Skiing Safety for Children

Skiing is a great sport for kids but there are equipment considerations and safety rules that must be observed. Let’s start with equipment:
 
  • Helmet. There is no argument, no debate here. A helmet is mandatory. Make sure the helmet fits properly and remind your children that wearing a helmet does NOT give them a license to ski recklessly.
  • Use Protective Equipment and dress your children in layers. Most people only think of helmets when they think of ski safety equipment for children. In fact, protective equipment includes; hats, headbands, gloves, goggles with built-in sunglasses, hand warmers and boot warmers too. Absolutely think of hand and foot warmers as protective equipment. Why? Because you are protecting your child from frostbite.
  • When you dress your child in layers you can always add or subtract depending on the weather. Be sure your children wear sun protection, even on cloudy days. The sun reflects off the snow and is stronger than you think, especially in late winter. A ski vacation with a sun burn is no fun
  • Make sure you buy or rent skis for your children that are appropriate for their skiing ability. Generally, the larger a ski is, the faster it goes and the harder it is to control. Have them fitted and tuned by a trained professional at a ski shop. This is the one time it’s OK to underestimate your child’s ability. Remember, safety is always priority number one.
  • Bindings should only be adjusted by a trained professional at a ski shop. It’s very important for bindings to be able to release in the event of a fall. This will prevent leg injuries. On the other hand, bindings that release too easily can cause falls. Make sure you get your children boots that fit properly. The boots need to keep their feet comfortable and warm and provide optimal control over their skis. Boots should always be buckled up snugly to give feet and ankles the proper support.
  • Poles should always be the right length and have looped straps that go around the wrists. To check if poles are the right length, turn one upside down and have your child hold it by the tip, with a hand resting on the basket. The child’s elbow should be at a right angle with the handle of the pole touching the ground.
And now for some rules of the road, or ski trails:
  • If you have a child that is a beginner then put them in ski school so they get it right from day one. Children’s instructors know how to teach kids, it’s their business. Then everyone will enjoy the experience.
  • Make sure your children understand the rules and follows them. Insist that your children knows they are not to never venture past the ski area boundary or ski into a closed area. These areas are off-limits for a reason and they’re not patrolled by the ski patrol. In many cases those areas contain hazards that children don’t need to deal with. Remind them to pay attention to any warning signs they might see. If a sign says, “Slow skiing area,” they’ll want to go slow to avoid other skiers. If a sign says, “Cliff,” they’ll want to go another way or stop before they go over the edge.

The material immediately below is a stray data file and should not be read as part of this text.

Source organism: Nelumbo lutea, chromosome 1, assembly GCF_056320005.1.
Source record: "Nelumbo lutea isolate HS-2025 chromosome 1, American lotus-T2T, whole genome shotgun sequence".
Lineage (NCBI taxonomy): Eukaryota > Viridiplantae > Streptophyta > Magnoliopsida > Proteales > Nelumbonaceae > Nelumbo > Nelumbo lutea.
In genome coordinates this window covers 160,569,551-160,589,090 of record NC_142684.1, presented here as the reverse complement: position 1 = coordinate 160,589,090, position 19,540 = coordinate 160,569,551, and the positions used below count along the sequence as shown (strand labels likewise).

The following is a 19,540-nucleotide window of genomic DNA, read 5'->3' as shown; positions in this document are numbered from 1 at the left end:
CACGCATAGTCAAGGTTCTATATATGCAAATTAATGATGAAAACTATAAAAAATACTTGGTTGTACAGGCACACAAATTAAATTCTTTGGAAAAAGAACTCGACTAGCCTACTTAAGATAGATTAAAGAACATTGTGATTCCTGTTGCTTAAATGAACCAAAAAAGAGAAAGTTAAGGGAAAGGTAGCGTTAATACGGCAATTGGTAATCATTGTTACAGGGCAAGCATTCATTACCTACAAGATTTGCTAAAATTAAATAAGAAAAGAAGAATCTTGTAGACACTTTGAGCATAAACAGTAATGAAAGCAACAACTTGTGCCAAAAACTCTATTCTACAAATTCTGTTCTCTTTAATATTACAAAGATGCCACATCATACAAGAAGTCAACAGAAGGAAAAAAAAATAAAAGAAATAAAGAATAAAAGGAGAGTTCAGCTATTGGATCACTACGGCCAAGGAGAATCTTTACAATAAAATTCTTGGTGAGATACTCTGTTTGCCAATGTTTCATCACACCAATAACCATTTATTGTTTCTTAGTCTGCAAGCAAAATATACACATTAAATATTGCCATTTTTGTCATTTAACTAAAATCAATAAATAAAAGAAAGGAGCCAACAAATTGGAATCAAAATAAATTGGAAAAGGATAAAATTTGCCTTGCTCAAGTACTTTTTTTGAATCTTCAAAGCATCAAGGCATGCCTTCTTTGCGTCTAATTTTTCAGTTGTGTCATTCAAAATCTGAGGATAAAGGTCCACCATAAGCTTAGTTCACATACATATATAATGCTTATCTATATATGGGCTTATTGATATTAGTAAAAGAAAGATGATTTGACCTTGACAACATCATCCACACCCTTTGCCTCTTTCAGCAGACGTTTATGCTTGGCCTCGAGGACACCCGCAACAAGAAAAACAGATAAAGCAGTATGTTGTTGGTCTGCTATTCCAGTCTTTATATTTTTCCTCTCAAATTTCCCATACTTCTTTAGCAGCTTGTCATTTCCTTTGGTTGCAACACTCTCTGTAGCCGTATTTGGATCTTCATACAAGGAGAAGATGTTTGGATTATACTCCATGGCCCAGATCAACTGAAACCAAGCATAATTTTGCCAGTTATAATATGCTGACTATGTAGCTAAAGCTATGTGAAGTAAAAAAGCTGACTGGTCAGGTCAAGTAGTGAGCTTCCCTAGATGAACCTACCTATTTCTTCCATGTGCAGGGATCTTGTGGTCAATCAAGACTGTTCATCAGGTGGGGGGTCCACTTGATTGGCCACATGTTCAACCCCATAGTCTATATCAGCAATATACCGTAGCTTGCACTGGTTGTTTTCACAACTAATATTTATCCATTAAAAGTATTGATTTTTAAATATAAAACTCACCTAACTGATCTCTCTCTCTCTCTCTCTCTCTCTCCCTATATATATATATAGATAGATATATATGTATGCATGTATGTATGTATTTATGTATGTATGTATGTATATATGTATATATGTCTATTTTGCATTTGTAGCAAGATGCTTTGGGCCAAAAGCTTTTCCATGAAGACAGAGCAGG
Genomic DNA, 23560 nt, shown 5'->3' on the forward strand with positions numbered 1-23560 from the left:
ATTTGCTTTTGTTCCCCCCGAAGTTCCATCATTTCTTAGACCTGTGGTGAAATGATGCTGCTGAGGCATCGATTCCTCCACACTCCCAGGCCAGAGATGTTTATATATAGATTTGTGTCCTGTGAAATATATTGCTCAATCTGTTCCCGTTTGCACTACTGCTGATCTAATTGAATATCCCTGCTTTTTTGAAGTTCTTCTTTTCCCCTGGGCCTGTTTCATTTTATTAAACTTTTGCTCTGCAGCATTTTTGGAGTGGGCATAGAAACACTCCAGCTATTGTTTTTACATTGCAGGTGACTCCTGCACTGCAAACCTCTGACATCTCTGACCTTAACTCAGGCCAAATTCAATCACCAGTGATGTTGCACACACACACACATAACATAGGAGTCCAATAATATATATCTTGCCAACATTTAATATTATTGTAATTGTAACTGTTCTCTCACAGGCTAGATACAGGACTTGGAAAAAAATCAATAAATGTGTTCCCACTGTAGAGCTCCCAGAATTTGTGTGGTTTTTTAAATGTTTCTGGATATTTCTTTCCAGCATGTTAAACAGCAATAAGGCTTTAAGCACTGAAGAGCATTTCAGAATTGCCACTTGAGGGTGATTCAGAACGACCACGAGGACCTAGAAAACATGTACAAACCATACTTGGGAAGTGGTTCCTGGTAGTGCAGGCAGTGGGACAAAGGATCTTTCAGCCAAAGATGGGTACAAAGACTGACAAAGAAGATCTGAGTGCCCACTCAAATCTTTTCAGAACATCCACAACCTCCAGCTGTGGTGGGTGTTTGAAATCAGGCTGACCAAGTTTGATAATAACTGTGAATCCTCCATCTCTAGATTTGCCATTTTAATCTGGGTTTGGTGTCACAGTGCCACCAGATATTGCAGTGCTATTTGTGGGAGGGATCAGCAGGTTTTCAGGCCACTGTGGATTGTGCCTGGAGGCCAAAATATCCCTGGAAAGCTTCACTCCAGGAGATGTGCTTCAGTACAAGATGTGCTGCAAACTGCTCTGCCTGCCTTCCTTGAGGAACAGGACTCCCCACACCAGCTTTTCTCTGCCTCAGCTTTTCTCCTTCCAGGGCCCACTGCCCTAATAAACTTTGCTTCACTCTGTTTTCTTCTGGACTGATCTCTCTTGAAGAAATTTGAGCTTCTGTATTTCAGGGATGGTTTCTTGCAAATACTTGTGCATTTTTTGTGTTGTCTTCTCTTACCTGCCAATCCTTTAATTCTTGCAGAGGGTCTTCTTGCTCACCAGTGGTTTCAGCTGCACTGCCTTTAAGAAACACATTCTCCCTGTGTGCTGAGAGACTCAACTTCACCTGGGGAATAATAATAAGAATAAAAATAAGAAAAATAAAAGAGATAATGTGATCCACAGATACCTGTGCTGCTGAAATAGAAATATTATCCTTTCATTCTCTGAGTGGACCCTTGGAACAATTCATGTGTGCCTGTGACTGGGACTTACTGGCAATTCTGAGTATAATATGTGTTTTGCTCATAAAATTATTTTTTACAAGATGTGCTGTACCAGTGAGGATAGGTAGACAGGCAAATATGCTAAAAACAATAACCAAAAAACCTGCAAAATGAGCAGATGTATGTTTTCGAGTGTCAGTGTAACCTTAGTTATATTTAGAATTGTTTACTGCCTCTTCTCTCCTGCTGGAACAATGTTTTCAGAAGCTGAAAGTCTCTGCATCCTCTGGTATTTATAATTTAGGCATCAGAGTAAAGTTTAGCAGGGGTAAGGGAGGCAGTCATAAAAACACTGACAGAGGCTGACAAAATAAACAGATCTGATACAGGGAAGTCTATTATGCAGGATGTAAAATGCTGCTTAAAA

• Always ski with a friend. I don’t care how talented a skier a child is they can take a bad fall and possibly could become unable to continue skiing. If the child is alone this could become an extremely serious issue, even if they have a phone. By skiing together each child can look out for each other (it’s called teamwork) and if necessary summon the ski patrol. You know this is much safer than skiing alone. BTW, make sure at least one child has a cell phone with them and absolutely make sure they have an emergency number to call in their phonebook. Also put contact information in a secure zippered pocket inside their jacket.
Teach your children to practice skier etiquette:
  1. Skiers in front of them or below them on the trail have the right of way.
  2. Never stop in the middle of a trail or anywhere where they can’t be seen from above, such as below a dropoff.
  3. Look uphill to make sure no one is coming toward them before they start down a trail or merge onto a new trail.
  4. If they’re passing another skier on a catwalk or narrow trail, have them call out “On your right” or “On your left” to let people know they’re approaching.
Make sure your children are aware of and honest about their skiing ability. If they’re beginners, have them stick to the beginner slopes until they feel comfortable enough to move up to something steeper. Most ski trails are clearly marked as green circles (beginner terrain), blue squares (intermediate terrain), or black diamonds (advanced terrain). If a trail says it’s for experts only, believe the sign, they are serious. Skiing terrain that is beyond a child’s ability is no fun and a really good way to hurt themselves. Help them understand that it is OK to stop when they get tired.
 
Impress upon your children the importance and value of taking breaks. The probability of injury increases when a child is over-tired. Also, make sure you provide them with healthy snacks and water. Skiing is a physical activity and they will need to replenish energy and hydrate.
 
Follow these suggestions and rules on safe skiing and you and your children will have a great time enjoying a terrific activity.
 
Resources:
Reviewed by: Kathleen B. O’Brien, MD
Date reviewed: February 2010
KidsHealth.org
 
National Ski Areas Association
 
Frostbite is always a potential danger with outdoor wintertime activities. Download this outstanding guide on Frostbite from Nationwide Children’s Hospital of Columbus Ohio.
 
To learn more about skiing safety please click the “Video” tab at the top of the page.